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Editing and Your Teeth

That title seems horribly incongruous. Yet, I mean every word of it. Let me start this post by asking you a question: Can editing really be your friend?

Let me ask a second question: Is editing really necessary?

Well, here's another question to think about while you ponder the veracity of the first two: Does the sun rise every morning?

The answer to the third question is the answer to the other two as well. Yes.

You must edit. You must go back and get rid of the excess. You must face the daunting task of wiping away scores of words from your computer -- the very words that fill your heart with joy. You MUST do this because those superfluous words do nothing for the story. As in, they are only there because it sounds good.

Sounding good is really not good, in the literary world. Because most of the time when you think you sound good, you sound like a prolific seal, barking up a storm over nothing. And that, my friends, is no good. Good writing comes from knowing how to edit your words. Plain and simple.

Editing is like brushing your teeth. Really. You have to take care of your teeth to keep them healthy and shiny. That means brushing, flossing, rinsing and more. If you don't, you've got one heck of an ugly mess that needs massive amounts of fixing just to see the start of original, pretty teeth.

Your manuscript is your teeth. No one wants to look at ugly teeth or be near bad breath. It's the same with your writing. Your first draft -- and sometimes second and third with insufficient editing -- are your teeth with gingivitis. No good.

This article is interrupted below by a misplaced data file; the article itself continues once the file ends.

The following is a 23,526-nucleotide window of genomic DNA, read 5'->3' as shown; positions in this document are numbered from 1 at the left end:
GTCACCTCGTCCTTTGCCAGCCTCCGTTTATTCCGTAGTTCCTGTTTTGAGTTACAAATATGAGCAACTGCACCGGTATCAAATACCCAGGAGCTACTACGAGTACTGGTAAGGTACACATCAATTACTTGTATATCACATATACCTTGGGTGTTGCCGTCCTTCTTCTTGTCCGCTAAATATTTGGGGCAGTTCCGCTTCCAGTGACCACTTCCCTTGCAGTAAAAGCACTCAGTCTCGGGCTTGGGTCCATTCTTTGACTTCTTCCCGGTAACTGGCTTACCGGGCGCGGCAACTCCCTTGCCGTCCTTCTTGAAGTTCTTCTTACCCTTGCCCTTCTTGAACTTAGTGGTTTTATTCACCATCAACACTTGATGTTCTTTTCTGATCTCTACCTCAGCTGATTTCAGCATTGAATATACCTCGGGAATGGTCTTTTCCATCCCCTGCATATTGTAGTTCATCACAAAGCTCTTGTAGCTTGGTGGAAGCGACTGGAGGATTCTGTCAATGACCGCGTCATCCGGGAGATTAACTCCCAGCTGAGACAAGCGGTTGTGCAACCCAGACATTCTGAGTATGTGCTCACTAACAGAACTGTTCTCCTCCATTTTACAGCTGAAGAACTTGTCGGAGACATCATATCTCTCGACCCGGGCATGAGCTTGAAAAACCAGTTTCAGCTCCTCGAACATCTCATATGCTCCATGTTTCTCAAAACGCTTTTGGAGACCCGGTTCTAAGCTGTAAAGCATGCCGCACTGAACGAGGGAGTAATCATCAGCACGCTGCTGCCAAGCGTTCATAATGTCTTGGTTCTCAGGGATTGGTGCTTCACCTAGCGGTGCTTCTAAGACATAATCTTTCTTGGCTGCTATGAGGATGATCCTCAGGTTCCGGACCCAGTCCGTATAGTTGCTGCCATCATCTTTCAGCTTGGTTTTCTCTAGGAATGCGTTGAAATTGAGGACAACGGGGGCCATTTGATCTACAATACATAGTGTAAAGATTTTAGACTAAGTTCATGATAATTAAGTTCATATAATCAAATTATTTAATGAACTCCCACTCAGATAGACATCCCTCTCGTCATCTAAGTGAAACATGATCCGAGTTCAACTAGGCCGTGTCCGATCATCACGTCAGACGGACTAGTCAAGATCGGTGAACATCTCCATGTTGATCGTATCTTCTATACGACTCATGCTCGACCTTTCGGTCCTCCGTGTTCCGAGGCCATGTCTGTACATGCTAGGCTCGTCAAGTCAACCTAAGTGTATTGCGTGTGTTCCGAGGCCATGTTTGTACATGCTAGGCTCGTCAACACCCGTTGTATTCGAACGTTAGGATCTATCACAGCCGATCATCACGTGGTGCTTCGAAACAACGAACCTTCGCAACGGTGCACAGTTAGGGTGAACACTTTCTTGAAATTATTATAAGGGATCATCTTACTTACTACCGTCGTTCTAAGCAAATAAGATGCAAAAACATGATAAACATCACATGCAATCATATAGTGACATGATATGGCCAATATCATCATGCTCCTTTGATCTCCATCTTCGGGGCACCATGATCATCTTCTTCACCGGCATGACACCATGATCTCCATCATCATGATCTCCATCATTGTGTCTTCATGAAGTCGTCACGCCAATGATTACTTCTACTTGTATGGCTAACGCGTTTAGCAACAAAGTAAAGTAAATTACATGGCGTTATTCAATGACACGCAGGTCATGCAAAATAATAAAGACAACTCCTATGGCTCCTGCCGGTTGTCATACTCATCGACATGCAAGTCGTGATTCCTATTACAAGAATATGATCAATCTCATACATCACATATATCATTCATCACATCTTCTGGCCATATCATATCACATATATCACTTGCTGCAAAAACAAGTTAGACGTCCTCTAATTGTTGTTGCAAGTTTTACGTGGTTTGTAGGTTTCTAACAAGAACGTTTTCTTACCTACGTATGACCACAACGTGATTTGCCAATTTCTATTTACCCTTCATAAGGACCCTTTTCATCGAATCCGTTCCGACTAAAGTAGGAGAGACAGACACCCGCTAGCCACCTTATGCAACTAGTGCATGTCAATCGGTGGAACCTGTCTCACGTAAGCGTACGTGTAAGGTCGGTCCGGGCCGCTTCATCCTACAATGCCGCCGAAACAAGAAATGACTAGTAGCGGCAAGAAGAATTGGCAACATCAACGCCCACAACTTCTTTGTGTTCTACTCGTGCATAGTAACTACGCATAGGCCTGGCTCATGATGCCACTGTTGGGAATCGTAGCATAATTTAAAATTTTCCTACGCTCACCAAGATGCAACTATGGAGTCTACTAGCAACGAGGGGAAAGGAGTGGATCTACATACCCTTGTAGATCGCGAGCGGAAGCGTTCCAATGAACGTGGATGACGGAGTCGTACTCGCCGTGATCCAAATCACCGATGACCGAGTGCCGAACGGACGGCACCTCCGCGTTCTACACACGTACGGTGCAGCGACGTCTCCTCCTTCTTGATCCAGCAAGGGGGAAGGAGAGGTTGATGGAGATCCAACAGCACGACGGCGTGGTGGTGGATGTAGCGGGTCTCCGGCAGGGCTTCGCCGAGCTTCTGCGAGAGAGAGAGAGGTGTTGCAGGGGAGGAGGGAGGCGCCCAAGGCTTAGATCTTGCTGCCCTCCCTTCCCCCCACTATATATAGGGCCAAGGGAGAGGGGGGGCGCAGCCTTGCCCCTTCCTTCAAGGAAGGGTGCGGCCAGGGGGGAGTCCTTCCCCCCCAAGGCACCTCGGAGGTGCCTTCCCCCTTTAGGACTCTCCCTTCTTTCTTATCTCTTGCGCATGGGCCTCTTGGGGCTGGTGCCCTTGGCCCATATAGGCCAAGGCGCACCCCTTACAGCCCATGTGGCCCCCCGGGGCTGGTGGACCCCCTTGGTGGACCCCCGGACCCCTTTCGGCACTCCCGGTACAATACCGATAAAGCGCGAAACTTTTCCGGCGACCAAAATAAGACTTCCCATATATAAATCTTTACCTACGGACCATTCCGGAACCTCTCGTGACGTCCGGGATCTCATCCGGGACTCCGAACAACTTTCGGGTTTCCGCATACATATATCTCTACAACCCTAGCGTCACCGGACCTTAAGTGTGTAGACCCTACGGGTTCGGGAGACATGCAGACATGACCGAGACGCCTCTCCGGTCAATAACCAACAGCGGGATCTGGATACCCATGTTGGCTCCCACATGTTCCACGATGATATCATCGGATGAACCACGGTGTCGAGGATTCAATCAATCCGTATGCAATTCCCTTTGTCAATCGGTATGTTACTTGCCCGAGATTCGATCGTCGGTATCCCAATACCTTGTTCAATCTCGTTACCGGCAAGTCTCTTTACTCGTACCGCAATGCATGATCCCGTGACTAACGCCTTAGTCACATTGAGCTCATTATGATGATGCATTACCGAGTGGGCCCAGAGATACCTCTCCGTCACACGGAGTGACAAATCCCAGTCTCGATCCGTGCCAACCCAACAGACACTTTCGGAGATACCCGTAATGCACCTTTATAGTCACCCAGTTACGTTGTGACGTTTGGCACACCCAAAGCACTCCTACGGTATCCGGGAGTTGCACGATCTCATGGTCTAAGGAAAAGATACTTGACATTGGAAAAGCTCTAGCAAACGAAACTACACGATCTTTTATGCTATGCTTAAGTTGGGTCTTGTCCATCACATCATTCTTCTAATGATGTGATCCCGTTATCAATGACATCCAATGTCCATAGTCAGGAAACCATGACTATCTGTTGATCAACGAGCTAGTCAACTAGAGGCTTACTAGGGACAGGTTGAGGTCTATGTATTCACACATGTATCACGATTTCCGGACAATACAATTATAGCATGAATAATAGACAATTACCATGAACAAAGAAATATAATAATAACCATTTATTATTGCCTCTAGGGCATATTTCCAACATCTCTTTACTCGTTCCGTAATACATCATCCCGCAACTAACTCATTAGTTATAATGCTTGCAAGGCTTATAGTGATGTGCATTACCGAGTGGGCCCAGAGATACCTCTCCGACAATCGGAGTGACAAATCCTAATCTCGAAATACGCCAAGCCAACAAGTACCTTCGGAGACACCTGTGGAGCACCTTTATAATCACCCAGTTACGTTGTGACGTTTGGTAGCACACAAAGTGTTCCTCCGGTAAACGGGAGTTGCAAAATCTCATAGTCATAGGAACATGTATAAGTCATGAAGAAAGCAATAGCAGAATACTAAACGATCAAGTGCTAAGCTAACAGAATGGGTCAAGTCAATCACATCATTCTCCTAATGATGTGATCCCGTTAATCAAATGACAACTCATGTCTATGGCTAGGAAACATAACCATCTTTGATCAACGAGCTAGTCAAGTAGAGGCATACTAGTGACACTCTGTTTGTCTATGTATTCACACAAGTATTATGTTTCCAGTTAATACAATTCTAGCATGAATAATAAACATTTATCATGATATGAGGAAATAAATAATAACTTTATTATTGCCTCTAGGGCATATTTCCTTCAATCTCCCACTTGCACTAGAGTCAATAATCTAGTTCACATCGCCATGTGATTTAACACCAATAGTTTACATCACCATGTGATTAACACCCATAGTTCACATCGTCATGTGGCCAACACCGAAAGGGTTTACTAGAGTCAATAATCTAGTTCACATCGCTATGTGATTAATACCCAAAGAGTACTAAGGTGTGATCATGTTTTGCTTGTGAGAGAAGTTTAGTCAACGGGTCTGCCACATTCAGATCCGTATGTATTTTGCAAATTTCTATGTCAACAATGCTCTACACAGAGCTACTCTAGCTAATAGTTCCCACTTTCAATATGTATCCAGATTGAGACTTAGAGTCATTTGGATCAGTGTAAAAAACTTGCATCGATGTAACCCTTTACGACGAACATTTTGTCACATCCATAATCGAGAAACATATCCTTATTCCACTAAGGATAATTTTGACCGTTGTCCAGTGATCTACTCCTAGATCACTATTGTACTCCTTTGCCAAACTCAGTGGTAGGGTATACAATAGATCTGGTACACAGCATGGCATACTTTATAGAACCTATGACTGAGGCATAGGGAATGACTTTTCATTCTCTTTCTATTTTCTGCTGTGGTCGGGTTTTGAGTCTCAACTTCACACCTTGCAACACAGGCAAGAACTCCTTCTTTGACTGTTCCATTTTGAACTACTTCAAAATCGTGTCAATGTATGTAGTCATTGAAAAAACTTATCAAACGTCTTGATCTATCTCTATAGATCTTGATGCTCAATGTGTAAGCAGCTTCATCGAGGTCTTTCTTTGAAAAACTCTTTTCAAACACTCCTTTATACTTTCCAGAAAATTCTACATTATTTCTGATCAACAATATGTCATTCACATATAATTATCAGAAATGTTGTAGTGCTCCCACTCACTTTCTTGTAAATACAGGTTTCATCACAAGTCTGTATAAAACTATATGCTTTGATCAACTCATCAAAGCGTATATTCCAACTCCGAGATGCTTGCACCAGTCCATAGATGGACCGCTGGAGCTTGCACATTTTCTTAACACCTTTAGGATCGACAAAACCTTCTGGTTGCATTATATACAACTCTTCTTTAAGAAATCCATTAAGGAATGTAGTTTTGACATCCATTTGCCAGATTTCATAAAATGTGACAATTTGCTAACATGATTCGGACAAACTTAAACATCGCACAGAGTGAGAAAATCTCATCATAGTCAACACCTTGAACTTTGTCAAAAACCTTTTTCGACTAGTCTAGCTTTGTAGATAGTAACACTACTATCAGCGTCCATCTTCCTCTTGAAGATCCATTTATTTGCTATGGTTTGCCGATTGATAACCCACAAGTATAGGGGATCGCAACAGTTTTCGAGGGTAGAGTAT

Instead, you have to clean them, polish them and make them shine. And when you do, your writing will be like that magnificent, white smile that gleams from the fake television commercials like fresh snow.

Yes, you have to edit if you want to be a writer. Yes, the sun rises. And yes, you should brush your teeth. Talk about incongruous, and yet, I think you understand my point, right?

Get out there and brush, or rather, edit your stuff. Make editing your best friend.

You'll thank that "best friend editor within" when you get that book deal, or writing gig, and someone needs a headshot or interview and you'll have an awesome batch of shiny, sparkling material to go with your batch of shiny, sparkling teeth.

Comments

  1. I was editing today and a little overwhelmed if I'm being honest. So, thank you for the reminder that it's all worth it. Always love your posts :)

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